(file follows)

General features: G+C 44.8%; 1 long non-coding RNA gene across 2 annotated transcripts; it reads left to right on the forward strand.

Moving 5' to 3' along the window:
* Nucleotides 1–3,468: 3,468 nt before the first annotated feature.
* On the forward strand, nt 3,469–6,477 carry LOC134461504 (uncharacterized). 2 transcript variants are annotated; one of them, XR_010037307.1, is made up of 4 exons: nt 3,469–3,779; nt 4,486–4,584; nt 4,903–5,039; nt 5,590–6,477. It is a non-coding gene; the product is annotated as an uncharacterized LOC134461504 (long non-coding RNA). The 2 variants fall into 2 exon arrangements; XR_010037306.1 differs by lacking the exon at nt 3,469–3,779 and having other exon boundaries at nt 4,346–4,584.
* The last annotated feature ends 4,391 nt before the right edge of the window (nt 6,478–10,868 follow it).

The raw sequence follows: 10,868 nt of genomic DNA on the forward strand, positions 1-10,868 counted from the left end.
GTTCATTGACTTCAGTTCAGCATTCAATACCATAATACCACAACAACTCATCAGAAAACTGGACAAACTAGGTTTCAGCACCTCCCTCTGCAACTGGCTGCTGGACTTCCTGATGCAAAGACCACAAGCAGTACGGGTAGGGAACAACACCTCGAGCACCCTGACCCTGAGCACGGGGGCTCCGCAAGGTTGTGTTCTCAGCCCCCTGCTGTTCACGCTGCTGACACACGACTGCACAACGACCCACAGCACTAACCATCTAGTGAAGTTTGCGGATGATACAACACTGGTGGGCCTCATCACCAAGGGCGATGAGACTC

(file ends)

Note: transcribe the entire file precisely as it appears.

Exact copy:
General features: G+C 44.8%; 1 long non-coding RNA gene across 2 annotated transcripts; it reads left to right on the forward strand.

Moving 5' to 3' along the window:
* Nucleotides 1–3,468: 3,468 nt before the first annotated feature.
* On the forward strand, nt 3,469–6,477 carry LOC134461504 (uncharacterized). 2 transcript variants are annotated; one of them, XR_010037307.1, is made up of 4 exons: nt 3,469–3,779; nt 4,486–4,584; nt 4,903–5,039; nt 5,590–6,477. It is a non-coding gene; the product is annotated as an uncharacterized LOC134461504 (long non-coding RNA). The 2 variants fall into 2 exon arrangements; XR_010037306.1 differs by lacking the exon at nt 3,469–3,779 and having other exon boundaries at nt 4,346–4,584.
* The last annotated feature ends 4,391 nt before the right edge of the window (nt 6,478–10,868 follow it).

The raw sequence follows: 10,868 nt of genomic DNA on the forward strand, positions 1-10,868 counted from the left end.
GTTCATTGACTTCAGTTCAGCATTCAATACCATAATACCACAACAACTCATCAGAAAACTGGACAAACTAGGTTTCAGCACCTCCCTCTGCAACTGGCTGCTGGACTTCCTGATGCAAAGACCACAAGCAGTACGGGTAGGGAACAACACCTCGAGCACCCTGACCCTGAGCACGGGGGCTCCGCAAGGTTGTGTTCTCAGCCCCCTGCTGTTCACGCTGCTGACACACGACTGCACAACGACCCACAGCACTAACCATCTAGTGAAGTTTGCGGATGATACAACACTGGTGGGCCTCATCACCAAGGGCGATGAGACTC